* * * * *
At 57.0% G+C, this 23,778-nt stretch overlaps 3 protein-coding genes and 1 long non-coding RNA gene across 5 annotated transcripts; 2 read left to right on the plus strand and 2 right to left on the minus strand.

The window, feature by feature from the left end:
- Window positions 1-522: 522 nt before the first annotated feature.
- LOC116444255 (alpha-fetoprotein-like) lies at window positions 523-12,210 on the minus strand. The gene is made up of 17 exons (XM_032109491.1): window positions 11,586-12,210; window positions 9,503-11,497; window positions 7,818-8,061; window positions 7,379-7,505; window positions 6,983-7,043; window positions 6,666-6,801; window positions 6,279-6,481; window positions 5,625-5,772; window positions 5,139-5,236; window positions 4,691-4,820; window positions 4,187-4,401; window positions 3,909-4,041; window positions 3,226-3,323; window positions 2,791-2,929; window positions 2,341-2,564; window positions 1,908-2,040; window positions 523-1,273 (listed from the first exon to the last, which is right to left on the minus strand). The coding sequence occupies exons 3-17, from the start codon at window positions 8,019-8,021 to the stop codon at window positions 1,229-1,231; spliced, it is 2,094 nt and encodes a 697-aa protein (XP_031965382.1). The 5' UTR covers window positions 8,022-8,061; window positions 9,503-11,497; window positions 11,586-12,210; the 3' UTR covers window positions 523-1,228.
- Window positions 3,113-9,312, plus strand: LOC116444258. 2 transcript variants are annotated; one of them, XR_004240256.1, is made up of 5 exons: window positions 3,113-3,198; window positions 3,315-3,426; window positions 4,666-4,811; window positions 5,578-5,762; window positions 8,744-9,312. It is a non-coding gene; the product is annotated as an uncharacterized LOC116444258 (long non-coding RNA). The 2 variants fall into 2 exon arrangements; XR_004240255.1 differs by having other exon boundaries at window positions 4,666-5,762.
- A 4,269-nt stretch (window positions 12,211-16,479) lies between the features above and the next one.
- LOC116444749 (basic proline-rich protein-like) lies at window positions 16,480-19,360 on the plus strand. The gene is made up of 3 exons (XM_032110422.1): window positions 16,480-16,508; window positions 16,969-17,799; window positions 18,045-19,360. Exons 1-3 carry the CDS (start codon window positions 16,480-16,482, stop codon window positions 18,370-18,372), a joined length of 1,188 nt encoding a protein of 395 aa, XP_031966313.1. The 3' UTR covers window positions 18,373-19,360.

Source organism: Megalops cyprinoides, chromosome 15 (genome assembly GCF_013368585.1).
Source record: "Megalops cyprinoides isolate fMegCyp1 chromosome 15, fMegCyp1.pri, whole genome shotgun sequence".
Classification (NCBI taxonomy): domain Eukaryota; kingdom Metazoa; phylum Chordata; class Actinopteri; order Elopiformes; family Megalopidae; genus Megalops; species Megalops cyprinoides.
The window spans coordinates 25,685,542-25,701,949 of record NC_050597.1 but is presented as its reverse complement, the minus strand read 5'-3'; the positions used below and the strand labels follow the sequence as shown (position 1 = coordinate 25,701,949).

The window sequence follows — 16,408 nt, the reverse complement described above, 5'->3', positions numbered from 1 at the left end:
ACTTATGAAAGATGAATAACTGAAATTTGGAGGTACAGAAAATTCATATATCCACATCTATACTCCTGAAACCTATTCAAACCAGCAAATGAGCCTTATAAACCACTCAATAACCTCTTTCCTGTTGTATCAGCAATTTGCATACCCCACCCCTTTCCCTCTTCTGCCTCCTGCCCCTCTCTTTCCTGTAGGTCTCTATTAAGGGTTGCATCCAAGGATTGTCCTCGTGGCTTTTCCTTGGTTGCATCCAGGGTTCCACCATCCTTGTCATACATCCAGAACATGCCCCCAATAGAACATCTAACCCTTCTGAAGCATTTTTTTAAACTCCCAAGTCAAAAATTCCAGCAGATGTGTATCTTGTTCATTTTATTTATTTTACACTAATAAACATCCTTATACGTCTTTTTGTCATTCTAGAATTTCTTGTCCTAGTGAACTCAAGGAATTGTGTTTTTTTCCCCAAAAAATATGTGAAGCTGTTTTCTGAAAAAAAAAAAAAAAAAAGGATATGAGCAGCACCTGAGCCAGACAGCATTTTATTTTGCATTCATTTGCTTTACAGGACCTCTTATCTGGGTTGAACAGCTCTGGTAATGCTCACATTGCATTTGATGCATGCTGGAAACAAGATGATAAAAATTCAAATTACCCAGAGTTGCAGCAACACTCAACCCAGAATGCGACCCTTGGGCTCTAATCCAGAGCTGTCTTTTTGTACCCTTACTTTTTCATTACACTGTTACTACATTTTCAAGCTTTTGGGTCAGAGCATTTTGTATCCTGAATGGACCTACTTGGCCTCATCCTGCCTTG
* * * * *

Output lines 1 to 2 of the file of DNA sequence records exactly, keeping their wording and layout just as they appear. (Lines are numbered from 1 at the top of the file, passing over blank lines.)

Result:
At 57.0% G+C, this 23,778-nt stretch overlaps 3 protein-coding genes and 1 long non-coding RNA gene across 5 annotated transcripts; 2 read left to right on the plus strand and 2 right to left on the minus strand.

The window, feature by feature from the left end: